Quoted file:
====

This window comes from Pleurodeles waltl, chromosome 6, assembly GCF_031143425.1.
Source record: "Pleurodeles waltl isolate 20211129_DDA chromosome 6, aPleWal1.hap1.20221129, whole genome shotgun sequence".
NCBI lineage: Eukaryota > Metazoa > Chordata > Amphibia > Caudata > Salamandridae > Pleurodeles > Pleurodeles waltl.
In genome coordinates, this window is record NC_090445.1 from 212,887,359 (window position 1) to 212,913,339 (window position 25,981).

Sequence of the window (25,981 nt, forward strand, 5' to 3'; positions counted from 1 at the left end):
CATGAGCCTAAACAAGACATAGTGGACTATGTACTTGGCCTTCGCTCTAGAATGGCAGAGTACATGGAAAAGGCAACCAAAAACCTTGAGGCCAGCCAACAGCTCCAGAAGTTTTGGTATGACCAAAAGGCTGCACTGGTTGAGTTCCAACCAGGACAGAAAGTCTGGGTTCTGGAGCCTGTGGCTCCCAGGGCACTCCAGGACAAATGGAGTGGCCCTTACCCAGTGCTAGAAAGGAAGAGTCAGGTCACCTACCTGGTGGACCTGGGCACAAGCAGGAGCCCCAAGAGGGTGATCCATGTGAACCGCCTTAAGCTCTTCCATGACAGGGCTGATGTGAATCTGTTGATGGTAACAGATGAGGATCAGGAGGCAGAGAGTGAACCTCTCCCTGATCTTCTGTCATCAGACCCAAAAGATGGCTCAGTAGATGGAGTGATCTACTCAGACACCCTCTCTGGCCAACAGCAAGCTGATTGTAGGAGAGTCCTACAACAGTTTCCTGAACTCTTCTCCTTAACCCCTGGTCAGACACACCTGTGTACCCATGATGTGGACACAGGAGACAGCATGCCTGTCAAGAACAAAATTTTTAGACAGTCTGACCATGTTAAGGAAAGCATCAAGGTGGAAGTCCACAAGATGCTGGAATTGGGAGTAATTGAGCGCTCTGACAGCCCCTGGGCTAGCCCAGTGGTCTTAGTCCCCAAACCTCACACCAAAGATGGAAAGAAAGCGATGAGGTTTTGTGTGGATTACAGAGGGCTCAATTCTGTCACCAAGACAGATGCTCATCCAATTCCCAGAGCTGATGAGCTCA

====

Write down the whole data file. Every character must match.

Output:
This window comes from Pleurodeles waltl, chromosome 6, assembly GCF_031143425.1.
Source record: "Pleurodeles waltl isolate 20211129_DDA chromosome 6, aPleWal1.hap1.20221129, whole genome shotgun sequence".
NCBI lineage: Eukaryota > Metazoa > Chordata > Amphibia > Caudata > Salamandridae > Pleurodeles > Pleurodeles waltl.
In genome coordinates, this window is record NC_090445.1 from 212,887,359 (window position 1) to 212,913,339 (window position 25,981).

Sequence of the window (25,981 nt, forward strand, 5' to 3'; positions counted from 1 at the left end):
CATGAGCCTAAACAAGACATAGTGGACTATGTACTTGGCCTTCGCTCTAGAATGGCAGAGTACATGGAAAAGGCAACCAAAAACCTTGAGGCCAGCCAACAGCTCCAGAAGTTTTGGTATGACCAAAAGGCTGCACTGGTTGAGTTCCAACCAGGACAGAAAGTCTGGGTTCTGGAGCCTGTGGCTCCCAGGGCACTCCAGGACAAATGGAGTGGCCCTTACCCAGTGCTAGAAAGGAAGAGTCAGGTCACCTACCTGGTGGACCTGGGCACAAGCAGGAGCCCCAAGAGGGTGATCCATGTGAACCGCCTTAAGCTCTTCCATGACAGGGCTGATGTGAATCTGTTGATGGTAACAGATGAGGATCAGGAGGCAGAGAGTGAACCTCTCCCTGATCTTCTGTCATCAGACCCAAAAGATGGCTCAGTAGATGGAGTGATCTACTCAGACACCCTCTCTGGCCAACAGCAAGCTGATTGTAGGAGAGTCCTACAACAGTTTCCTGAACTCTTCTCCTTAACCCCTGGTCAGACACACCTGTGTACCCATGATGTGGACACAGGAGACAGCATGCCTGTCAAGAACAAAATTTTTAGACAGTCTGACCATGTTAAGGAAAGCATCAAGGTGGAAGTCCACAAGATGCTGGAATTGGGAGTAATTGAGCGCTCTGACAGCCCCTGGGCTAGCCCAGTGGTCTTAGTCCCCAAACCTCACACCAAAGATGGAAAGAAAGCGATGAGGTTTTGTGTGGATTACAGAGGGCTCAATTCTGTCACCAAGACAGATGCTCATCCAATTCCCAGAGCTGATGAGCTCA